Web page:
- Smallholder productivity and forest protection programme. NICFI and the Sustainable Trade Initiative (IDH) are supporting a programme to achieve forest conservation in commercially productive landscapes in Liberia. The programme aims to reduce deforestation and forest degradation, increase prosperity and create verified deforestation-free commodity producing landscapes. Partners in the programme include the Government of Liberia, ArcelorMittal (mining), Sime Darby (oil palm and rubber), GVL (oil palm), local communities and civil society. The initiative, which began in March 2016, also endeavours to pioneer an investment model where investments in agricultural intensification are tied to forest conservation goals. Core activities of the programme include developing land use plans consistent with commercial and conservation goals; signing protection agreements that commit participants to sustainably produced commodities; enabling investments in outgrowers (which are financially risky); and enforcing forest conservation policies.[ii]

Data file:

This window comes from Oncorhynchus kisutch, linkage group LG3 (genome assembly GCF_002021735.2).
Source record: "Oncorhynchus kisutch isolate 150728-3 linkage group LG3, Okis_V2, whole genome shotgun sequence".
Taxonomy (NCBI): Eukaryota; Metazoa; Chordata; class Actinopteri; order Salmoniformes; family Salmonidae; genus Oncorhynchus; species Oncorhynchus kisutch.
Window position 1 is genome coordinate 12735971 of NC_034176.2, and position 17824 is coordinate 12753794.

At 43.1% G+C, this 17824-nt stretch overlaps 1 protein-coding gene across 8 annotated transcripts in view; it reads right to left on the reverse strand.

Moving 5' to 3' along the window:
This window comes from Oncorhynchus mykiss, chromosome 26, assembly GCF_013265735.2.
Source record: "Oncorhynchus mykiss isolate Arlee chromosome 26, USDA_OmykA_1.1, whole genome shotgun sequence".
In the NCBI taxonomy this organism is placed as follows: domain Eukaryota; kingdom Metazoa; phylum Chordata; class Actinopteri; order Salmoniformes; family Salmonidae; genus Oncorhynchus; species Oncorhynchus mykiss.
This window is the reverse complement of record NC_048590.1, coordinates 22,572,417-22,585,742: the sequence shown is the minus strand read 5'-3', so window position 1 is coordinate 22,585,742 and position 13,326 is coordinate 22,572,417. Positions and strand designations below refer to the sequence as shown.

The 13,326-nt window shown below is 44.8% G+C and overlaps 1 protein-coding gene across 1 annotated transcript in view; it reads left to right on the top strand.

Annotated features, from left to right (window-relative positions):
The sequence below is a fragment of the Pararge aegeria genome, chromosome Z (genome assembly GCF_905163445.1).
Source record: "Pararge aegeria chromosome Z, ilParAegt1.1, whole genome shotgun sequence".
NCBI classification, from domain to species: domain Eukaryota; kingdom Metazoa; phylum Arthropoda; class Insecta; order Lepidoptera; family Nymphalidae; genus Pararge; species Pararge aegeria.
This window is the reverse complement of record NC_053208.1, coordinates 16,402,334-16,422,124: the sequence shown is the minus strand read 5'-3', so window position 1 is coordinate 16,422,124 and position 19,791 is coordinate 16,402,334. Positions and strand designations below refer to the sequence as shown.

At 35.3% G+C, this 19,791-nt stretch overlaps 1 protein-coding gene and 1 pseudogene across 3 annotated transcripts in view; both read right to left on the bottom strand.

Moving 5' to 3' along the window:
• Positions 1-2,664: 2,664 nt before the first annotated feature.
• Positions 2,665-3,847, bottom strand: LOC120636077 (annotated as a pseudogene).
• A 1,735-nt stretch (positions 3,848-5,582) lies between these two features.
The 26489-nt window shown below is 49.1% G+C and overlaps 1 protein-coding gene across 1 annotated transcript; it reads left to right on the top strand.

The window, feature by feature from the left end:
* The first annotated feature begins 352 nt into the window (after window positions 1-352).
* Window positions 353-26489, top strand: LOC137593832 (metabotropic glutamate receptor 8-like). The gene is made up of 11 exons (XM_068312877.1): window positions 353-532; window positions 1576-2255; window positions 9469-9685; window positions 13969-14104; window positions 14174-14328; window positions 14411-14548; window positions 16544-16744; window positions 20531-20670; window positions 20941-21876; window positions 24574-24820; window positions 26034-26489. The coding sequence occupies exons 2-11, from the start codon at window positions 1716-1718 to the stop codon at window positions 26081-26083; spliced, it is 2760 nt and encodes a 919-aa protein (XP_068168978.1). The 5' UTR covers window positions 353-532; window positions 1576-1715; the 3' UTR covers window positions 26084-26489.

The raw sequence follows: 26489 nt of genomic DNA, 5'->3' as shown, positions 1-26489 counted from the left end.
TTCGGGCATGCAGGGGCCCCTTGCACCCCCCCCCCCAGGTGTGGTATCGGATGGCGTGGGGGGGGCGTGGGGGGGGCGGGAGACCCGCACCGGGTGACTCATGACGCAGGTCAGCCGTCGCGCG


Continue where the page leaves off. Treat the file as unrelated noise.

The success of these efforts depends greatly on the multistakholder approach. Liberia, and other African countries, are on the road to act as leading examples of how environmental preservation and economic prosperity can go hand in hand.
[i] Forest Carbon Partnership Facility (FCPF), “The Liberia Forest Program”, 2015.
[ii] IDH, The Sustainable Trade Initiative, Green Growth: Achieving forest conservation in commercially productive landscapes in Indonesia, Liberia and Brazil, 2015.
This article first appeared on CNBC Africa as part by a collaboration with World Economic Forum.